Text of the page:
Friday, April 20, 2018
From America, an essay by Fr. Aaron Pidel (Marquette / Ph.D. Notre Dame), called "Did Benedict Predict the Rise of Trump and Fake News?" A bit:
More than 13 years ago, in a homily given at the conclave that would later elect him Pope Benedict XVI, Cardinal Joseph Ratzinger spoke of a growing “dictatorship of relativism that does not recognize anything as definitive and whose ultimate goal consists solely of one’s own ego and desires.” The urgent call for a return to truth-based religion, far from repelling the cardinals, distinguished Ratzinger as the frontrunner for papal office.
Ratzinger’s papal platform did not prove broadly appealing. The secular pundits of the last decade often ignored his warning as the scare tactic of a dogmatist unable to adjust to the benign pluralism of a world that had, in keeping with Kant’s rallying cry, “dared to think.” I doubt the pope emeritus has much energy nowadays to follow the many instructive ironies of the Trump era; but if he did, he might take just the tiniest bit of satisfaction in seeing not just the religious right but also the secular left denouncing a growing “dictatorship of relativism.” Ratzinger’s distinctive emphasis on freedom’s need for truth, in other words, may have come not too late but too early to find a bipartisan hearing in the United States. . . .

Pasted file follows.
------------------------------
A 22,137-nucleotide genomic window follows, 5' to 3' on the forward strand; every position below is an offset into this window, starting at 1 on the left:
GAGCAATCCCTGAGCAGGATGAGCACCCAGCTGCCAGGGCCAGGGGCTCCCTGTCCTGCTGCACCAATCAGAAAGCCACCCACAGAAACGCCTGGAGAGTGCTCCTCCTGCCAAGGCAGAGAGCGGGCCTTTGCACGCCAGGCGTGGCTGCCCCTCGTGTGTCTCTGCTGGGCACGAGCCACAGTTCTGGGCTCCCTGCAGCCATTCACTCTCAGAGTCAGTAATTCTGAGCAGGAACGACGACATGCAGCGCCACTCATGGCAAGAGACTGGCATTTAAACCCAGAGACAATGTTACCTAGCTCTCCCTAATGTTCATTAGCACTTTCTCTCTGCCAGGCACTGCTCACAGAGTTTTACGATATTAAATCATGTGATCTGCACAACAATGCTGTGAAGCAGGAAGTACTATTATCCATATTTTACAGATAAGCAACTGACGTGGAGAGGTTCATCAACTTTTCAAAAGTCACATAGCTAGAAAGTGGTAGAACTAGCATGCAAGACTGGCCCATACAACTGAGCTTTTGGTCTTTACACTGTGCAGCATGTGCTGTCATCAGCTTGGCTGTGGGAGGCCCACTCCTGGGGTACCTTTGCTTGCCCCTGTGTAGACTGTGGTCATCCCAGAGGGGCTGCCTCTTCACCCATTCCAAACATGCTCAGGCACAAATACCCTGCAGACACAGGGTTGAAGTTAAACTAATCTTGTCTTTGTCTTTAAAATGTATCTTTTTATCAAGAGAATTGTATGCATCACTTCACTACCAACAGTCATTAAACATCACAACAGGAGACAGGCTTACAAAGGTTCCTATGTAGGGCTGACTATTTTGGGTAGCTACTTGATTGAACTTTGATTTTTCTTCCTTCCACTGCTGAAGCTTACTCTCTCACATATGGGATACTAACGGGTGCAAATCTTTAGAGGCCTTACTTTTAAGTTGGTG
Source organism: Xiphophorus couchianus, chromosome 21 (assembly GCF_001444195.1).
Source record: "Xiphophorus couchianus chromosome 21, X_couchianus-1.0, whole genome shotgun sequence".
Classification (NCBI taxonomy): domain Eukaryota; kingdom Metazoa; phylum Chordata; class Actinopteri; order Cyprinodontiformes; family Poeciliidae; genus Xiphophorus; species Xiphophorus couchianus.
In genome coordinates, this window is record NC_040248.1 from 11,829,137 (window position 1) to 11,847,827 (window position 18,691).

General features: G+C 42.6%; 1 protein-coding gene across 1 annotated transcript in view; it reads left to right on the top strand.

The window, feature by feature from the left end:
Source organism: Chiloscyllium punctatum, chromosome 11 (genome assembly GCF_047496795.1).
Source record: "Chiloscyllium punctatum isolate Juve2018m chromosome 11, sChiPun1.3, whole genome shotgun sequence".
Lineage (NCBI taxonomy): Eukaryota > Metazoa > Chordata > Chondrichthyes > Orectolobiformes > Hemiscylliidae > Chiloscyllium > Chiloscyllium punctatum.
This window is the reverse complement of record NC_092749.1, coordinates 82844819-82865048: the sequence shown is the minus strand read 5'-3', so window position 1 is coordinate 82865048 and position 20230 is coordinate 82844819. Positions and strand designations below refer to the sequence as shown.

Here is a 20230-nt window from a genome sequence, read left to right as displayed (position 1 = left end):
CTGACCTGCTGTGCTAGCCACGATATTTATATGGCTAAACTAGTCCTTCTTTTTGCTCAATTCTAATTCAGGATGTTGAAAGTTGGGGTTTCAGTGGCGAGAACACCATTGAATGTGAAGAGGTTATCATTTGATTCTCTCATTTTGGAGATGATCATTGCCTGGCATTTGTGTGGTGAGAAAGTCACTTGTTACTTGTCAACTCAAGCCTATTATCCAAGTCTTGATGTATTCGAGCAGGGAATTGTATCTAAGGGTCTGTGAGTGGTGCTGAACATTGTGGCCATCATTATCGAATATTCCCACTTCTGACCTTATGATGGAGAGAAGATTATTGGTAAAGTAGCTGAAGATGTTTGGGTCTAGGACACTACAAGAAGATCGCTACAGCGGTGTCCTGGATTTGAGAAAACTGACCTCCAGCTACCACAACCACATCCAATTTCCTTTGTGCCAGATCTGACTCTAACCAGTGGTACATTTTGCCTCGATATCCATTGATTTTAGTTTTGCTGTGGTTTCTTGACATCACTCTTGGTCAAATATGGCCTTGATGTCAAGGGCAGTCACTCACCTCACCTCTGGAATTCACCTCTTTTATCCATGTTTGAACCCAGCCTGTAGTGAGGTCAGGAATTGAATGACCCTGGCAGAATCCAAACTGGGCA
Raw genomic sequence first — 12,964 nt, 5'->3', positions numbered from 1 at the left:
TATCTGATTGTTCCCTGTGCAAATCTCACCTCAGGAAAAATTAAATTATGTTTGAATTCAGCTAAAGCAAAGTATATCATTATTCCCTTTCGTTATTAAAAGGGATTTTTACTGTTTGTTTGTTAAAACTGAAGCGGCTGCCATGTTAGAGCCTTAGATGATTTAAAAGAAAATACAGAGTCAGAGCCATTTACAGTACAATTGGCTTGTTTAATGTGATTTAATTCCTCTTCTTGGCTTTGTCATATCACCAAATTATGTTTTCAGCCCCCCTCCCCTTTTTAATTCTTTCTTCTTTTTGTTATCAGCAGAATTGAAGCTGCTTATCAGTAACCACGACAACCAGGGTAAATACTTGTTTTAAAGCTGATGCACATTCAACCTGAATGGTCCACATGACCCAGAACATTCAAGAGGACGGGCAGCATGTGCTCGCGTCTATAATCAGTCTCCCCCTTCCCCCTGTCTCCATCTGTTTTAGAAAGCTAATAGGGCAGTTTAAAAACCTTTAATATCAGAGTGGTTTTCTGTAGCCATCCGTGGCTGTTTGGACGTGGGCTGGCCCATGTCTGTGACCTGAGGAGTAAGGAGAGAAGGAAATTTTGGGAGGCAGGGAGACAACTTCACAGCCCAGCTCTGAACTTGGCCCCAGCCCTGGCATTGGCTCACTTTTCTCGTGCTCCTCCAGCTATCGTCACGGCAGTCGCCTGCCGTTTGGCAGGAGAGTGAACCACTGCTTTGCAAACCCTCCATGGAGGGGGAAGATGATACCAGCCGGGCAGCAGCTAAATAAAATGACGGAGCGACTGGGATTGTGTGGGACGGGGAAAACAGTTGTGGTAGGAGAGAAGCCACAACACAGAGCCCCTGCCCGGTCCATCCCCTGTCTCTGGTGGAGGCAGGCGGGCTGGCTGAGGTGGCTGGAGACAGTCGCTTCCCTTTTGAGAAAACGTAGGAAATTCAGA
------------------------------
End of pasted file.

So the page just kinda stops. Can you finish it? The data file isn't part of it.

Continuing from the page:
[T]he fundamental reality to which Americans, both right- and left-leaning, must return is that of being God’s creatures. Only when we accept the shape of human existence as something given by God, to be discovered collaboratively rather than defined privately, can we resist the encircling dictatorship of relativism.